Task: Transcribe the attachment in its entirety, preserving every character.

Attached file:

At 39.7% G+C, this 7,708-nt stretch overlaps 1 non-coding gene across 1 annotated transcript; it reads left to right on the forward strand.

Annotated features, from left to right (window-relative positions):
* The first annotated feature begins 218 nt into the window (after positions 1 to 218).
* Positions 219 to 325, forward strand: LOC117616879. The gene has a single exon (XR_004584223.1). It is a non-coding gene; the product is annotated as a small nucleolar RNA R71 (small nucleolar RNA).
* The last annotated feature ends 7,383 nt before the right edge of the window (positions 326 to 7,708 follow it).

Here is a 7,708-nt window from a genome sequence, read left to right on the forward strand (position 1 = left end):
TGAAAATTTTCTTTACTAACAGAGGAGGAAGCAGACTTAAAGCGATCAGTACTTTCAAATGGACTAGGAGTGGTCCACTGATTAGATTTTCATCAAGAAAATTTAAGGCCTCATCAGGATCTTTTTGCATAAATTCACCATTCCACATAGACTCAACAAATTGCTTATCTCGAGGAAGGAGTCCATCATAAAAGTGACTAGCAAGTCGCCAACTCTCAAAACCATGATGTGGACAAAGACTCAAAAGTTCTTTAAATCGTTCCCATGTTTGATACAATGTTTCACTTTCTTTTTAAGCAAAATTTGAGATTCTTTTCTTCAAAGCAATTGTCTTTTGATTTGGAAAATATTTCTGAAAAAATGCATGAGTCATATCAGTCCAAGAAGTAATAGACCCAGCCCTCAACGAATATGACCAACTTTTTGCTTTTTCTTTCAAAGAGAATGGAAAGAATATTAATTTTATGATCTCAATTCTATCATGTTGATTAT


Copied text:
At 39.7% G+C, this 7,708-nt stretch overlaps 1 non-coding gene across 1 annotated transcript; it reads left to right on the forward strand.

Annotated features, from left to right (window-relative positions):
* The first annotated feature begins 218 nt into the window (after positions 1 to 218).
* Positions 219 to 325, forward strand: LOC117616879. The gene has a single exon (XR_004584223.1). It is a non-coding gene; the product is annotated as a small nucleolar RNA R71 (small nucleolar RNA).
* The last annotated feature ends 7,383 nt before the right edge of the window (positions 326 to 7,708 follow it).

Here is a 7,708-nt window from a genome sequence, read left to right on the forward strand (position 1 = left end):
TGAAAATTTTCTTTACTAACAGAGGAGGAAGCAGACTTAAAGCGATCAGTACTTTCAAATGGACTAGGAGTGGTCCACTGATTAGATTTTCATCAAGAAAATTTAAGGCCTCATCAGGATCTTTTTGCATAAATTCACCATTCCACATAGACTCAACAAATTGCTTATCTCGAGGAAGGAGTCCATCATAAAAGTGACTAGCAAGTCGCCAACTCTCAAAACCATGATGTGGACAAAGACTCAAAAGTTCTTTAAATCGTTCCCATGTTTGATACAATGTTTCACTTTCTTTTTAAGCAAAATTTGAGATTCTTTTCTTCAAAGCAATTGTCTTTTGATTTGGAAAATATTTCTGAAAAAATGCATGAGTCATATCAGTCCAAGAAGTAATAGACCCAGCCCTCAACGAATATGACCAACTTTTTGCTTTTTCTTTCAAAGAGAATGGAAAGAATATTAATTTTATGATCTCAATTCTATCATGTTGATTAT